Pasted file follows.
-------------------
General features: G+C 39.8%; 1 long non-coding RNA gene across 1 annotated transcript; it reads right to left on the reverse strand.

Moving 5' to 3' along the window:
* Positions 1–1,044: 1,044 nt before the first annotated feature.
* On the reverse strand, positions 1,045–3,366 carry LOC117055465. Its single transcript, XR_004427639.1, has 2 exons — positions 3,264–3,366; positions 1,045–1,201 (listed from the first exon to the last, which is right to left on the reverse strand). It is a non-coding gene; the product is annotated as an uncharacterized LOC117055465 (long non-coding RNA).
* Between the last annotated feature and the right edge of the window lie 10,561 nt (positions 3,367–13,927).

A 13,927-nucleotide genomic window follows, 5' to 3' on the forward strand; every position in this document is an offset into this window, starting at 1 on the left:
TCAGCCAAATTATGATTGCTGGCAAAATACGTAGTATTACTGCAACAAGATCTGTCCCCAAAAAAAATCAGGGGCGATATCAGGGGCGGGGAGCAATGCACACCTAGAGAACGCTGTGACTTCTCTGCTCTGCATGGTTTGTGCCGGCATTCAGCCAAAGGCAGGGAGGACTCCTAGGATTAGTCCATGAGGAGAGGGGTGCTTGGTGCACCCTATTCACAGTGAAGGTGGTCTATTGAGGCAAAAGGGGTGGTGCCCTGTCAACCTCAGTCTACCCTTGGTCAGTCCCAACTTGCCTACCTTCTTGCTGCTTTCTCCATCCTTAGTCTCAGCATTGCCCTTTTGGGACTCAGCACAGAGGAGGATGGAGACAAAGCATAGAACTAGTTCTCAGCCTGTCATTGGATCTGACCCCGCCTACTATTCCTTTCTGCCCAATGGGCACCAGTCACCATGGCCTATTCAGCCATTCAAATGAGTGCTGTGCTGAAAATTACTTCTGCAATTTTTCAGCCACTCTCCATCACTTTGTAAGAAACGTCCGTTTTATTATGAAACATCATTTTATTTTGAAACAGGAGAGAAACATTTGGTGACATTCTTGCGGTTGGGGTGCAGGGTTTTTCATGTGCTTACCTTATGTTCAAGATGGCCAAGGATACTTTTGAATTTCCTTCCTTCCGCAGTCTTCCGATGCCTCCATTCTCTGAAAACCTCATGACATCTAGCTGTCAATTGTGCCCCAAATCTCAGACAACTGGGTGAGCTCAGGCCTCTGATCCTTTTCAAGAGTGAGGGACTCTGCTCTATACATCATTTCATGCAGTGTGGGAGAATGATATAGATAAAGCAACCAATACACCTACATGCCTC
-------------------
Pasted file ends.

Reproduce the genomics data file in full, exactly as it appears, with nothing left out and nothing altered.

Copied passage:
General features: G+C 39.8%; 1 long non-coding RNA gene across 1 annotated transcript; it reads right to left on the reverse strand.

Moving 5' to 3' along the window:
* Positions 1–1,044: 1,044 nt before the first annotated feature.
* On the reverse strand, positions 1,045–3,366 carry LOC117055465. Its single transcript, XR_004427639.1, has 2 exons — positions 3,264–3,366; positions 1,045–1,201 (listed from the first exon to the last, which is right to left on the reverse strand). It is a non-coding gene; the product is annotated as an uncharacterized LOC117055465 (long non-coding RNA).
* Between the last annotated feature and the right edge of the window lie 10,561 nt (positions 3,367–13,927).

A 13,927-nucleotide genomic window follows, 5' to 3' on the forward strand; every position in this document is an offset into this window, starting at 1 on the left:
TCAGCCAAATTATGATTGCTGGCAAAATACGTAGTATTACTGCAACAAGATCTGTCCCCAAAAAAAATCAGGGGCGATATCAGGGGCGGGGAGCAATGCACACCTAGAGAACGCTGTGACTTCTCTGCTCTGCATGGTTTGTGCCGGCATTCAGCCAAAGGCAGGGAGGACTCCTAGGATTAGTCCATGAGGAGAGGGGTGCTTGGTGCACCCTATTCACAGTGAAGGTGGTCTATTGAGGCAAAAGGGGTGGTGCCCTGTCAACCTCAGTCTACCCTTGGTCAGTCCCAACTTGCCTACCTTCTTGCTGCTTTCTCCATCCTTAGTCTCAGCATTGCCCTTTTGGGACTCAGCACAGAGGAGGATGGAGACAAAGCATAGAACTAGTTCTCAGCCTGTCATTGGATCTGACCCCGCCTACTATTCCTTTCTGCCCAATGGGCACCAGTCACCATGGCCTATTCAGCCATTCAAATGAGTGCTGTGCTGAAAATTACTTCTGCAATTTTTCAGCCACTCTCCATCACTTTGTAAGAAACGTCCGTTTTATTATGAAACATCATTTTATTTTGAAACAGGAGAGAAACATTTGGTGACATTCTTGCGGTTGGGGTGCAGGGTTTTTCATGTGCTTACCTTATGTTCAAGATGGCCAAGGATACTTTTGAATTTCCTTCCTTCCGCAGTCTTCCGATGCCTCCATTCTCTGAAAACCTCATGACATCTAGCTGTCAATTGTGCCCCAAATCTCAGACAACTGGGTGAGCTCAGGCCTCTGATCCTTTTCAAGAGTGAGGGACTCTGCTCTATACATCATTTCATGCAGTGTGGGAGAATGATATAGATAAAGCAACCAATACACCTACATGCCTC